Originally, I thought of curriculum as a straitjacket, comforting yet restricting.  Curriculum to me as an educator is comforting, it gives me clear structure and guidelines and supports my decisions in the classroom. Curriculum continues (and will continue) to provide me with justification of the content I choose to put in my classroom.  Furthermore, I still see curriculum as restricting. Despite the recent improvement in B.C.’s curriculum, I think there is still more to do. For example, indigenous content is included, but the sense of colonial ties is still very strong (especially in the academic courses.) Additionally, curriculum can become a sort of check list, where teachers (myself included) fall back into old habits and teach to cover content rather than to develop skills and understanding. True to my original comparison, I still believe that curriculum has the potential to be magically creative and transformative, despite the comfort and restriction.

Although I dream of amazing classes, with well-integrated curriculum and active learning opportunities, I find it challenging to revolutionize my teaching pedagogy in practice. As of now, I lack the skills, time, and resources to make significant change in my curriculum and have had to settle with small changes over time. Not to say this is an invalid way of learning, it’s just frustratingly slow. I have found that the more I learn about teaching, the more I want to change, learn, and grow my pedagogy.

To me curriculum is (still) like a straitjacket, maybe it is because I have not taken ownership of the curriculum or I just cannot get the simile out of my brain. Either way, curriculum is still comforting and restricting. What has changed is my outlook on the opportunity curriculum provides. Included in my original simile, I discussed how curriculum can ignite curiosity, increase exploration, entertain, and create a space for learning. And although I believed this to be true at the time, I have learned how integral this inventiveness is to education and curriculum.

Curriculum documents can only take you so far. It is up to educators to develop lessons and create a learning environment.  What I have learned is that teachers (myself) need to take ownership of the curriculum. Yes, it is important that the government provided “guidelines” include decolonization and digitization in the document. But that does not mean the teachers (again, I am talking to myself here) cannot include it on their own.  I have been stuck in this idea that the content in the curriculum document should be included first, and then IF there is time, I can include things that are important to me. But I have been completely wrong. I do not need to wait for the curriculum to catch up to the times, but rather I can make changes in my own classroom when I see fit.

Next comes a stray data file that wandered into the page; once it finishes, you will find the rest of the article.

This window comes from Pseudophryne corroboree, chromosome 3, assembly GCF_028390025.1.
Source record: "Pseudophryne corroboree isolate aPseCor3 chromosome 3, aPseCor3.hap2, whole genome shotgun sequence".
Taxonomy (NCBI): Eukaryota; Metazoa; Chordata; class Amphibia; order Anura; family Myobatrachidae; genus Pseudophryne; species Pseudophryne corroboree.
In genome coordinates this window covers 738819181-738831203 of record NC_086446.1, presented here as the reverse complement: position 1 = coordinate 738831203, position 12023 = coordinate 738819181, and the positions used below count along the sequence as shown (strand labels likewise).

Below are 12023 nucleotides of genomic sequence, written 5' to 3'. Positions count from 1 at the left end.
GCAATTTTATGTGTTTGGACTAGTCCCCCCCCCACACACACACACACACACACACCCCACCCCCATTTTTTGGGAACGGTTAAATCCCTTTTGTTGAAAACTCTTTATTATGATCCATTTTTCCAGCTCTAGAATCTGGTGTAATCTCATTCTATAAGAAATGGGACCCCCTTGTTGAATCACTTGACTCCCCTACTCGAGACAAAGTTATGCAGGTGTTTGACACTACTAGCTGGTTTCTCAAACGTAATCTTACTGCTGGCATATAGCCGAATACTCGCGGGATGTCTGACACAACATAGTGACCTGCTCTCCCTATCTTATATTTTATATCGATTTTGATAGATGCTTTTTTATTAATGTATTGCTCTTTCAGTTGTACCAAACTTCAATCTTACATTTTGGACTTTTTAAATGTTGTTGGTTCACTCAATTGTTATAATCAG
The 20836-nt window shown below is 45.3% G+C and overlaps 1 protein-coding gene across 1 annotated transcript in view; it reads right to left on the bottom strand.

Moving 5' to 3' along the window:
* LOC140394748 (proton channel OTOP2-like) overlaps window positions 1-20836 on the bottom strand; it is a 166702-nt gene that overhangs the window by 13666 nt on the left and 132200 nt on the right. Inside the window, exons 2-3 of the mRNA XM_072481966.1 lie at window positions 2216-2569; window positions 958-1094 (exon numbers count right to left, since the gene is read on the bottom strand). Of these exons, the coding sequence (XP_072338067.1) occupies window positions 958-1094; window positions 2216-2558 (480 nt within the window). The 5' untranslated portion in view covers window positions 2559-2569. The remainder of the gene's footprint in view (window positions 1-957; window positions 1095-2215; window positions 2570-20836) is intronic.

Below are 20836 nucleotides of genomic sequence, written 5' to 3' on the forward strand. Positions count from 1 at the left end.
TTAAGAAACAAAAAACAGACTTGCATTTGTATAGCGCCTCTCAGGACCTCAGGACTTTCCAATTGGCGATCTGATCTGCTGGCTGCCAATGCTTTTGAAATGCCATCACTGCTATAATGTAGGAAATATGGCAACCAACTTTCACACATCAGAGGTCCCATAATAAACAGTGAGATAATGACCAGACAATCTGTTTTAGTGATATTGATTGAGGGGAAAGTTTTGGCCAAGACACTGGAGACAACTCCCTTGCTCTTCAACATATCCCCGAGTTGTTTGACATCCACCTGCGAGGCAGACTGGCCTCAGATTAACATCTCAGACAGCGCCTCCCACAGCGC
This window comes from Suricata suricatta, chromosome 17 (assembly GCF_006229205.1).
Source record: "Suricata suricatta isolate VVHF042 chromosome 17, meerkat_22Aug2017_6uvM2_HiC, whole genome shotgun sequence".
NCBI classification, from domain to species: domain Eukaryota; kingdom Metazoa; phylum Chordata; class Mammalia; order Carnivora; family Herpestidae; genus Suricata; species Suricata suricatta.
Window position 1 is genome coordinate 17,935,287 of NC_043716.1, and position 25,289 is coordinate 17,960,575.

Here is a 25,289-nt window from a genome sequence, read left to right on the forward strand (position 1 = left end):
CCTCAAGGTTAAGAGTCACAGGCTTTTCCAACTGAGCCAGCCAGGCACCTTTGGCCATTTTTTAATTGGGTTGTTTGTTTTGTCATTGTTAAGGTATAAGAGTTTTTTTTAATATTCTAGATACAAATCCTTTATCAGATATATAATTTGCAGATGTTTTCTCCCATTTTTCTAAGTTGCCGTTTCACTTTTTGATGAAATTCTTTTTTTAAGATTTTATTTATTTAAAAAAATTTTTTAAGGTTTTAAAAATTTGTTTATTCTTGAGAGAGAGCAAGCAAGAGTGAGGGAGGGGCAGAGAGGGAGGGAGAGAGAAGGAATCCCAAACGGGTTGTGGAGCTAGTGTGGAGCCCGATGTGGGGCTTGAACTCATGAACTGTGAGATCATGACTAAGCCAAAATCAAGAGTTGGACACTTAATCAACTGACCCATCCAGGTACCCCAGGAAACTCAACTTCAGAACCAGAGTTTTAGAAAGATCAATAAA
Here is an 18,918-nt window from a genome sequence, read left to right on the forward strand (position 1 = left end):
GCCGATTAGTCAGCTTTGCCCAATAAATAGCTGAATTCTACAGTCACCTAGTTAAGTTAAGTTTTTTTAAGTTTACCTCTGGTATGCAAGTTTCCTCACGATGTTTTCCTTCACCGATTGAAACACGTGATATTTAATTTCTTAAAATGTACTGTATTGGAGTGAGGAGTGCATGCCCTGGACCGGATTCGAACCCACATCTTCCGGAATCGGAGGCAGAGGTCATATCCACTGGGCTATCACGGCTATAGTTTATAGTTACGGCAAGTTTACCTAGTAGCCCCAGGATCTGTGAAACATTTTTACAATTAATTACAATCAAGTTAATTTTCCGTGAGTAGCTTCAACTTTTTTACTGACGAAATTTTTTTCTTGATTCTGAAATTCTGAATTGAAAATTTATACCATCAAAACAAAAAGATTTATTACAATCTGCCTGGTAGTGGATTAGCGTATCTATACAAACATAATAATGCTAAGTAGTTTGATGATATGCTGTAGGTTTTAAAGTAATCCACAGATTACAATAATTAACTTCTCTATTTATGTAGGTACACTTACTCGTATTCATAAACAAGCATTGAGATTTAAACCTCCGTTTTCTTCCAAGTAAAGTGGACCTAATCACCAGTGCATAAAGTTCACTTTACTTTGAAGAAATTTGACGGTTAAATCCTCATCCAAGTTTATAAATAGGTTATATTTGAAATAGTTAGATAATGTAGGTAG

I have come to realize that the curriculum as presented in the document is much different than the lived curriculum experienced by my students. Student learning is far more reliant on the educational experience created by the teacher, than by the curriculum documents. I have full control over the learning environment that I establish for my students. I may not have control over the curriculum, but I can determine how to teach the content, and which skills to develop. As an educator, I have control of the lived curriculum, and that is a new sense of ownership for me. Previously I have felt controlled by curriculum and now I am empowered by it.  Understanding that lived curriculum is under my control will influence how I plan my classes moving forward.

Although we have taken steps towards decolonizing the curriculum, it still a separate entity. I believe it is up to the educators to incorporate indigenous perspectives of knowing into the content – despite what the curriculum content outlines. Some of the barriers that I face is a lack of knowing HOW to decolonize curriculum. In social studies, indigenous perspectives are easily included as topics of discussion, however, integrating First Peoples ways of knowing into every class is still something I am working on.

The same goes for digitization, although it is recommended that teachers integrate technology, purposefully incorporating digital tools is harder than you think. It is easy to provide students with a digital copy of the textbook and get them to respond to the reading on an online platform. But I would argue, this is not true digitization. Integrating technology into meaningful learning experiences is a vital pursuit of education. Not only will it help students develop crucial 21st century skills, it can also help increase student engagement. Educators should rethink how they deliver curriculum and consider lived curriculum, decolonization, and digitization.

All these ideas depend on teachers’ resources, skills, and time. But I believe it is still a worthy pursuit. Moving forward I want to create intentional lesson plans that consider the curriculum as a platform for innovation, rather than just a comfortable restriction that teachers deal with. I hope to dedicate more of my personal time, developing my own understanding of the curriculum, to restructure how I present content and ideas to students. Furthermore, I plan to look for professional development opportunities that will aid my own skill development and create space for collaboration.